Shrestha et al.  saw sensitivities as high as 8.9 µV/°C, compared to the average of 2.1 µV/°C for the platinum-gold thermocouples made by Kakuta et al. . Fish et al.  achieved about 7 µV/°C from their Pt-Au thermocouples, but as a point of reference, a standard J-type thermocouple has a sensitivity of about 40 µV/°C . With all of the thin film-based thermocouples, the output signal is low, and measurement noise can become a problem if the environment is not well controlled. Some of the researchers found it necessary to use preamplifiers to boost the output voltage of the sensors, which complicates setup and can introduce noise.
It should also be noted that because of the sizes of all of these sensors and the test subjects, the micropipette sensors need to be positioned with micromanipulators, a basic version of which is shown in Figure 4 below.
Clearly these are not quite like the standard thermocouples that we use for standard thermal measurements, and the setup and fabrication of the sensors is more involved. The payoff is sensors that have an extremely fast response time to temperature changes, only a few microseconds in air , as well as very little thermal influence on the samples they are testing, which is critical at the small scales that Shrestha et al. examined. In addition, Shrestha et al. determined that the measurement accuracy of their sensors was 0.01°C, which compares very favorably to a standard J-type thermocouple. Even with the “special limits of error” grade wire, J-type accuracy is only about 1ºC. 
None of the three researchers quantified the possible heat transfer through the sensor, but they were confident that it was negligible even in the context of their micrometer-scale measurements. With sensor diameters from 2 to 30 µm, the cross-sectional area is so small that the thermal resistance via conduction is very high.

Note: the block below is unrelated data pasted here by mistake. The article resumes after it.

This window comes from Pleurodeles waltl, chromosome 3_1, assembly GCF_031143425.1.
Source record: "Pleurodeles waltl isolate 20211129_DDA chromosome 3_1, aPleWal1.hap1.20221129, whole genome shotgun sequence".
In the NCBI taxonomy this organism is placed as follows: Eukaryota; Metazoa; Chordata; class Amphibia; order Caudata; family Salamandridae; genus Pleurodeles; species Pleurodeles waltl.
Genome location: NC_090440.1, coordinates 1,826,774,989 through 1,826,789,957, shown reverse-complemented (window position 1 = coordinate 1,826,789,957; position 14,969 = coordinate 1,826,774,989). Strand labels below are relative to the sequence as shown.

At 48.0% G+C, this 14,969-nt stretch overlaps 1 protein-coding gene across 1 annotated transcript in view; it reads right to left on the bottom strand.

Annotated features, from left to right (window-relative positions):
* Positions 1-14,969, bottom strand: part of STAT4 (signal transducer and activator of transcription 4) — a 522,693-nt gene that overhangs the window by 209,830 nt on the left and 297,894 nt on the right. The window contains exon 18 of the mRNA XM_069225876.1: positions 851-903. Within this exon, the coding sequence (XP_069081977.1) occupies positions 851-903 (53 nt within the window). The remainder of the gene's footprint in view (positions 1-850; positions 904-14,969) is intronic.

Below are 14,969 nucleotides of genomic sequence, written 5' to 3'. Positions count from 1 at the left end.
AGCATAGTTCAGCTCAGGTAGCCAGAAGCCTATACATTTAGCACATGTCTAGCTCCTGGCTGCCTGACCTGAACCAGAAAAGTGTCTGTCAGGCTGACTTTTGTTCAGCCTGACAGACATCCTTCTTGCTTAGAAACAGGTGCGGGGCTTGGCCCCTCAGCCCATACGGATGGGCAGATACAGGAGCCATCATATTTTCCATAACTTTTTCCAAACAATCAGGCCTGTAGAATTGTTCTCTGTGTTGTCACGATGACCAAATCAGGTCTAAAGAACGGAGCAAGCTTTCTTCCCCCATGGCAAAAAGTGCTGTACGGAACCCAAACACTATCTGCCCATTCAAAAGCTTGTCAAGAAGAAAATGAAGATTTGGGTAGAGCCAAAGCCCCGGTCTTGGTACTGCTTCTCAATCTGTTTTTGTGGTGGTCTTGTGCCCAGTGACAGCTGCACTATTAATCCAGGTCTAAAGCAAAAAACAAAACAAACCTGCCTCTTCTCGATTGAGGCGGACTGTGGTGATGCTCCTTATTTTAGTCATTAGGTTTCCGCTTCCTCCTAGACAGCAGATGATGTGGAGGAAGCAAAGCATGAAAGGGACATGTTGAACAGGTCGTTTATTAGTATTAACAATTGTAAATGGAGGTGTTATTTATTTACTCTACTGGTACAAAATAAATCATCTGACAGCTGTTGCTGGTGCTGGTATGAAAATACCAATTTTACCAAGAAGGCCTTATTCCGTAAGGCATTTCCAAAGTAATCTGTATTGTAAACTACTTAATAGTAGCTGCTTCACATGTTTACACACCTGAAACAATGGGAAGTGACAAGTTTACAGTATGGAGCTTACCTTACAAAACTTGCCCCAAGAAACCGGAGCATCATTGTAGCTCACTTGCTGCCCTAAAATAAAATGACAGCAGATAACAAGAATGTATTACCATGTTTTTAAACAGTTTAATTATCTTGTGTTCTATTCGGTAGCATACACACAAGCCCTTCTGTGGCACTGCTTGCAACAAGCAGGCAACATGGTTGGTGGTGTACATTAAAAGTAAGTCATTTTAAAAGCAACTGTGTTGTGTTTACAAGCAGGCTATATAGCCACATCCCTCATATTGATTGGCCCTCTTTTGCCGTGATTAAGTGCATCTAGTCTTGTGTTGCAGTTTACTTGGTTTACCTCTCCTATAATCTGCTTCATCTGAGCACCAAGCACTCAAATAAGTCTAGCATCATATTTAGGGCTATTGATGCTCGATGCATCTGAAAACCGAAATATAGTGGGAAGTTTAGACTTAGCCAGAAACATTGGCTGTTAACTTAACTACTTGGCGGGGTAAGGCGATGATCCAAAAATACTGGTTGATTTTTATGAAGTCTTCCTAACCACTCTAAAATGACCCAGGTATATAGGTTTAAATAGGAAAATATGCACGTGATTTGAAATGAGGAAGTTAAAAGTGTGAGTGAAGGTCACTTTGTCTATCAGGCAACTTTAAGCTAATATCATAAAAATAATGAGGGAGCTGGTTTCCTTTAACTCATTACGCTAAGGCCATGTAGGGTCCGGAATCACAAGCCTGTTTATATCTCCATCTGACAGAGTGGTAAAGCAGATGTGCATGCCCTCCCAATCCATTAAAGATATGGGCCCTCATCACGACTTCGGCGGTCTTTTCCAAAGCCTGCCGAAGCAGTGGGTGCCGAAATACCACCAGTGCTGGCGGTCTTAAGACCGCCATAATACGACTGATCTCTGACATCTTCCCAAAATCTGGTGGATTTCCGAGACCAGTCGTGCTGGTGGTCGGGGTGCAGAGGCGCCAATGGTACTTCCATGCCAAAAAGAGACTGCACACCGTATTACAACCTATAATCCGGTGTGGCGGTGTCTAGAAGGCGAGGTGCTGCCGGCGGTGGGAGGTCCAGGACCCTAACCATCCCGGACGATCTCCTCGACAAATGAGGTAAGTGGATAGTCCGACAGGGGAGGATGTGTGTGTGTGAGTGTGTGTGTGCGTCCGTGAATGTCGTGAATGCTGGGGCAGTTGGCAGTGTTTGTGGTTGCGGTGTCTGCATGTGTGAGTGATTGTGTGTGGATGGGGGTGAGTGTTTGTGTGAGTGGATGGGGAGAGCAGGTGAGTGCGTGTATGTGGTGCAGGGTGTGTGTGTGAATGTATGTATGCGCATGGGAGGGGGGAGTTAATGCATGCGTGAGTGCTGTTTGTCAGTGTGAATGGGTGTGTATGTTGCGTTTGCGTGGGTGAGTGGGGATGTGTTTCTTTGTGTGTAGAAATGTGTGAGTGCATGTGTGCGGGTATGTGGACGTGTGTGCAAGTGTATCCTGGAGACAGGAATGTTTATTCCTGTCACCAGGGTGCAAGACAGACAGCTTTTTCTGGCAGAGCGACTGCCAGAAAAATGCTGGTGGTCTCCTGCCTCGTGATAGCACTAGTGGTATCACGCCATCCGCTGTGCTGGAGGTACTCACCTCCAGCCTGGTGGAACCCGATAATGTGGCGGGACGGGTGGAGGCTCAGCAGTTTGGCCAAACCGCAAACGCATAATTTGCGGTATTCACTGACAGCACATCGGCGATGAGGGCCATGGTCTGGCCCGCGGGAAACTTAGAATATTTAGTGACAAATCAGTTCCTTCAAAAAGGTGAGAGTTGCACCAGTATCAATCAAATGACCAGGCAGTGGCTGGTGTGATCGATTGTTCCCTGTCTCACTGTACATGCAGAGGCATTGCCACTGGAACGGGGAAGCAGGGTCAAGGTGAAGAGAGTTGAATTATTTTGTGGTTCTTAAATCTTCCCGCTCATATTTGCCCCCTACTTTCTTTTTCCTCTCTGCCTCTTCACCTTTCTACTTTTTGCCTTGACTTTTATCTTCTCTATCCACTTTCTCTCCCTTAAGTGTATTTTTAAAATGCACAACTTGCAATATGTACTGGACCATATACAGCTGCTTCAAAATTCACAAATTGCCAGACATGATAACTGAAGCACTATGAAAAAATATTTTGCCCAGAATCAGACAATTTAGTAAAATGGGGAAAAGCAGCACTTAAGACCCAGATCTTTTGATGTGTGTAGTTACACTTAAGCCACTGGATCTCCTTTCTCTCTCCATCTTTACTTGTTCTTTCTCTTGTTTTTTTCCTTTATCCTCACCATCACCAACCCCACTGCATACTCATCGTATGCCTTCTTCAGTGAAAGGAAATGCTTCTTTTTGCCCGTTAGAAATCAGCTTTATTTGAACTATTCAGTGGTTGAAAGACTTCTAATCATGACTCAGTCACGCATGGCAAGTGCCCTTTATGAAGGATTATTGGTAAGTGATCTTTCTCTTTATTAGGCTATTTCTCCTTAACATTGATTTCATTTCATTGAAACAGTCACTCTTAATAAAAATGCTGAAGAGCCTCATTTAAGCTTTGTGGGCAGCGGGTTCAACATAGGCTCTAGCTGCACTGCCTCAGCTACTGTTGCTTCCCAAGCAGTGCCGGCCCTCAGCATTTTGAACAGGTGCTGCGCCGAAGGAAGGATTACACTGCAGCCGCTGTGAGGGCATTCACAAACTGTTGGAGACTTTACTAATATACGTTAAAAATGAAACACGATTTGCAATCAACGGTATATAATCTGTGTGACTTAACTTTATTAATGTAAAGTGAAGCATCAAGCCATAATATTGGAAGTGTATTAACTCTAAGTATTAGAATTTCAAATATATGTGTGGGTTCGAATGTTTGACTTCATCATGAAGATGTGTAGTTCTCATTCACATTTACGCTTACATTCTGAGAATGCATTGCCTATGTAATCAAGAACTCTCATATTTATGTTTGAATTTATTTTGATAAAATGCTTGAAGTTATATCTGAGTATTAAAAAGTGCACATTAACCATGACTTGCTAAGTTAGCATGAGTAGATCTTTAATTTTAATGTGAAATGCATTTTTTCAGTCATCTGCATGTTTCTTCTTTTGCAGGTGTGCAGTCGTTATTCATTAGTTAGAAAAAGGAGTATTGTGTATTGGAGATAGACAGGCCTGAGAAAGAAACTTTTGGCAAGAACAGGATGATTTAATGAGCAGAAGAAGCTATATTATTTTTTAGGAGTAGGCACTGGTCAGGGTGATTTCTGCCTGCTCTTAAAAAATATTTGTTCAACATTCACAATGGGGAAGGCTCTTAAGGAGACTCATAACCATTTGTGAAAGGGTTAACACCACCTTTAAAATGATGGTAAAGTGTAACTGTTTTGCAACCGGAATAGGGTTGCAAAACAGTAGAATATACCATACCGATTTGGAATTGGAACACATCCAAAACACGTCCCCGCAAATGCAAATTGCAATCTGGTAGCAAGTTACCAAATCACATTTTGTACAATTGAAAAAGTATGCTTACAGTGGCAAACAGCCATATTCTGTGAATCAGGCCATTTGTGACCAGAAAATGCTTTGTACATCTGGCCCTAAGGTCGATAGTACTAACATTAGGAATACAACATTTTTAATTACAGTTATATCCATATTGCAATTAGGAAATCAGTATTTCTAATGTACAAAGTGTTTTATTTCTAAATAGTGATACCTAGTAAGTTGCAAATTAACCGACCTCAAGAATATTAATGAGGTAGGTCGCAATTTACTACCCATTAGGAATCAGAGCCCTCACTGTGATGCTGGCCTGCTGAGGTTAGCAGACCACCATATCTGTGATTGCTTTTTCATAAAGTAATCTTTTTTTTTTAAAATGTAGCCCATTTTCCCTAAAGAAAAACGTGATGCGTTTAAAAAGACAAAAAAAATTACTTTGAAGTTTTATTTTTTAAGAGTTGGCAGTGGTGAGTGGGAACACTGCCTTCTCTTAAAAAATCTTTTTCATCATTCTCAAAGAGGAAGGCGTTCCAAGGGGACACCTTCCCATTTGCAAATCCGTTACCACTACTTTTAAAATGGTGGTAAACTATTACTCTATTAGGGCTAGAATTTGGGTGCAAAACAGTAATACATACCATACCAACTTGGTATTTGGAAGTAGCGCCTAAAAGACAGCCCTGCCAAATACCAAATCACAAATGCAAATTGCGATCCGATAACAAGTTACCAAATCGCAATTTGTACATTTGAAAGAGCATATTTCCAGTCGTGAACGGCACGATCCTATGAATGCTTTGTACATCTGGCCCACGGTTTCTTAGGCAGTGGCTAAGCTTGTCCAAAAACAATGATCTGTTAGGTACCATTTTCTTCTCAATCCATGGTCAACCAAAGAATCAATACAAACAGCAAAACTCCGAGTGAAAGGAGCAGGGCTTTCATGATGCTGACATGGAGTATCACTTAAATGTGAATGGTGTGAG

This approach may be excessive for most electronics thermal management purposes, but it does illustrate that even something as familiar as a thermocouple can be approached in many different ways. The sizes of these sensors allow them to make temperature measurements with pinpoint precision, and to identify very small heat sources and heat flow paths. One such application could be localizing hot spots on a CPU die, for example. Such small sensors could generate a temperature map by traversing the surface of a die.
They could also be used to measure any small component or heat sink where a standard thermocouple would draw too much heat away. As Shrestha et al. show with their temperature measurements on a 100 nm thick film , the applications can vary widely, and are limited only by our preconceptions of what thermocouples are capable of.
1. Advanced Thermal Solutions, Inc. (ATS), “Inaccuracies in Thermocouple Measurements,” Qpedia, Issue 99.
2. Shrestha, R., Choi, T. Y., Chang, W. S., “Measurement of Thermal Conductivity of Thin and Thick Films by Steady State Heat Conduction,” University of North Texas, Denton, TX, 2012.
3. Fish, G., Bouevitch, O., Kokotov, S., Lieberman, K., Palanker, D., Turovets, I., Lewis, A., “Ultrafast Response Micropipette-Based Submicrometer Thermocouple,” The Hebrew University of Jerusalem, Jerusalem, Israel, 1994.
4. Kakuta, N., Suzuki, T., Saito, T., Nishimura, H., Mabuchi, K., “Measurement of Microscale Bio-Thermal Responses by Means of a Micro-Thermocouple Probe,” University of Tokyo, Tokyo, Japan, 2001.
5. “Thermocouple – Thermocouple types – J,” http://www.thermometricscorp.com/thermocouple.html, [Dec. 16, 2015].
6. “Sutter Instrument Company – MICROMANIPULATION,” http://www.sutter.com/MICROMANIPULATION/mm33.html, [Dec. 22, 2015].
For more information about Advanced Thermal Solutions, Inc. (ATS) thermal management consulting and design services, visit https://www.qats.com/consulting or contact ATS at 781.769.2800 or firstname.lastname@example.org.